Everything old is new again, if you wait long enough. Every now and then, I run across an author on the internet who says, “I just had an amazing idea! I’m going to use Tarot cards in my next story! I bet nobody’s ever done that before!”
Um, well, actually, lots of people have. Goodreads even has a list of books in which a Tarot reading figures in the plot. And that list is hardly exhaustive. I can think of two books published in the late 1960s whose authors used Tarot, or a variation on Tarot, as a plot device. One is Samuel R. Delany’s Nova, in which the main character, a member of a spaceship crew, palms the Sun card so that a crucial reading cannot be finished – thereby jeopardizing the ship’s mission. The other is actually a series: Roger Zelazny’s Amber novels, in which the characters correspond to certain cards in a Tarot deck.
I’ve done it twice myself. The first time was in a short story, in which a Tarot reading presaged the main character’s critical role in global events to come. The second time, I sent my main character on a Fool’s Journey by means of a labyrinth.
I hear you out there: “Fool’s Journey? Tarot cards? What are you getting us into, Lynne?”
I know, I know. A lot of people eye Tarot cards the same way they regard Ouija boards and the supernatural in general: with skepticism, or scorn, or dread. Let me assure you that Tarot cards are nothing to be scared of – and in fact, you can benefit from using them, even if you have no interest in putting them in a story.
First: A standard Tarot deck has 78 cards. Fifty-six of those cards correspond roughly to a normal pack of playing cards. They’re broken into four suits – usually Wands, Cups, Swords, and Pentacles. Each suit has cards numbered from Ace to 10. But instead of the King, Queen, and Jack we’re familiar with, Tarot suits have four court cards – King, Queen, Knight, and Page. Collectively, these 56 cards are called the Minor Arcana.
The remaining 22 cards are the Major Arcana. They are numbered from 0 to 21, with the 0 card being The Fool, and you can use them to tell a story called the Fool’s Journey. In fact, the Fool’s Journey is pretty close in structure to the Hero’s Journey that Hollywood and many fiction writers use in coming-of-age stories.
While the structure of a Tarot deck is similar to that of playing cards, the cards themselves are not. Each individual Tarot card has a different scene depicted on it, and traditionally there are meanings associated with the scenes. For example, the Three of Cups shows three women dancing, and the card’s meaning is that of a joyful celebration. The Eight of Swords shows a blindfolded woman with eight swords shoved into the ground behind her, but her feet are not tied and there’s a castle on the hill behind her; the sense is that the woman could walk away from her peril and seek help, if only she chose to do so.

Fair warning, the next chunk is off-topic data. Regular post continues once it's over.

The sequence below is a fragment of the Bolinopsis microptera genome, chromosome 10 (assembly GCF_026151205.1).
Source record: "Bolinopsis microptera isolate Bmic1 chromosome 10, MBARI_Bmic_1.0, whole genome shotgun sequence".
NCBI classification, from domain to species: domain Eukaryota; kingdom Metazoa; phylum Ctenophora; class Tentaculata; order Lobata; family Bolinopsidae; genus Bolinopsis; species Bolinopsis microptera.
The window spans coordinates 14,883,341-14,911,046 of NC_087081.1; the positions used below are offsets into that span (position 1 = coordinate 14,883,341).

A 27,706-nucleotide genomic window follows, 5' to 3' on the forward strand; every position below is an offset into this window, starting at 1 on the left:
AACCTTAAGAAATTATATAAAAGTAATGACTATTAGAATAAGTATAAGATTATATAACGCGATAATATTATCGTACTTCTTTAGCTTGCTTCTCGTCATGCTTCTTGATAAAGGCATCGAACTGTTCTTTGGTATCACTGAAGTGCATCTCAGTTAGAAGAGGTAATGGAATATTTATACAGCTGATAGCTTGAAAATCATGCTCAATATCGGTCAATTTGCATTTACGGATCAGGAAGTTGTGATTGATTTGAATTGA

You can think of Tarot illustrations as archetypes. Carl Jung, the famous psychologist, believed in a thing called the collective unconscious, and that we all draw on common images – archetypes – from this collective unconscious when we dream, or when we think symbolically. Just about anyone can see an earth-mother-type in The Empress card, or the pope in The Hierophant card. But there are shades of meaning in each of the cards, and the same card may resonate differently with you on different days.
Here’s where the Tarot can become useful for a writer. Let’s say you’re fleshing out a character, and you’re not sure how he’d handle a financial windfall. You could draw a Tarot card and see whether you can make any associations between your character and the illustration on the card. If you draw the Four of Pentacles, your character may be a miser. But what if you draw the Six of Pentacles? Is your character the guy dispensing alms to the needy, or one of the people kneeling to accept the rich man’s largesse?
Or maybe you’ve written yourself into a corner. You could draw a series of three or four cards and study their images to see if they indicate a way out.
Tarot cards aren’t just for fortunetelling, and they’re not just a plot device. You can use them like any other tool to jumpstart your creativity and get you out of a jam.